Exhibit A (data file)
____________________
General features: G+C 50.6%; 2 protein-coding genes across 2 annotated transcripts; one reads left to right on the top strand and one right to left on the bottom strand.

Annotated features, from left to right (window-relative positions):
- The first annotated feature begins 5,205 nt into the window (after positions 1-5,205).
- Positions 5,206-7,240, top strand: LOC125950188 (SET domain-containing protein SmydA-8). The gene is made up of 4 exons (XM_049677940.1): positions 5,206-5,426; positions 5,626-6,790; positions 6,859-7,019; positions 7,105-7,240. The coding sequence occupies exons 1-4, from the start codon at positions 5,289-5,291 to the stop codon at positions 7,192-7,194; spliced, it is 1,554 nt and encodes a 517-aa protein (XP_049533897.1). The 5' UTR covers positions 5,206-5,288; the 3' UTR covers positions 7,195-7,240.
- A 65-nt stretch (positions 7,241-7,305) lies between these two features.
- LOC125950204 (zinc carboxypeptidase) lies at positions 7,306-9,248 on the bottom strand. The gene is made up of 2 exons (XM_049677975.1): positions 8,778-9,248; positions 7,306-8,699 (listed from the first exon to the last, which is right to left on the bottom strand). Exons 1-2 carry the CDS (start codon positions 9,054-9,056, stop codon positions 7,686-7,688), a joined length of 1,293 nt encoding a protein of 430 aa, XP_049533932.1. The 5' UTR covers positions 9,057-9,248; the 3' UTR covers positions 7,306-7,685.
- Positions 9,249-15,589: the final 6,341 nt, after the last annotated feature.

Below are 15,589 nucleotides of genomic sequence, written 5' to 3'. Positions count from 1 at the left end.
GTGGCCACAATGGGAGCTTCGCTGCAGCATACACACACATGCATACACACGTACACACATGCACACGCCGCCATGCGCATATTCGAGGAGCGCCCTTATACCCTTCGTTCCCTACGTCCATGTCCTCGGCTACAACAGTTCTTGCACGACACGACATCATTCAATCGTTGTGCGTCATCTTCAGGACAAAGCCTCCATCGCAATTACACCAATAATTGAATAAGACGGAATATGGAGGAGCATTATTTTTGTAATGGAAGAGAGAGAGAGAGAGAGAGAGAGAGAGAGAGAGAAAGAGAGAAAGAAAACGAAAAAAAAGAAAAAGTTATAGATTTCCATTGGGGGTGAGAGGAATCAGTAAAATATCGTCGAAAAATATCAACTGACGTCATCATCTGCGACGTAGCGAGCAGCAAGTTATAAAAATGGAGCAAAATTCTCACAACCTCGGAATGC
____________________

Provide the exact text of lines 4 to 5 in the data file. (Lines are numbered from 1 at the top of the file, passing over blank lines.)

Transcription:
- Positions 5,206-7,240, top strand: LOC125950188 (SET domain-containing protein SmydA-8). The gene is made up of 4 exons (XM_049677940.1): positions 5,206-5,426; positions 5,626-6,790; positions 6,859-7,019; positions 7,105-7,240. The coding sequence occupies exons 1-4, from the start codon at positions 5,289-5,291 to the stop codon at positions 7,192-7,194; spliced, it is 1,554 nt and encodes a 517-aa protein (XP_049533897.1). The 5' UTR covers positions 5,206-5,288; the 3' UTR covers positions 7,195-7,240.
- A 65-nt stretch (positions 7,241-7,305) lies between these two features.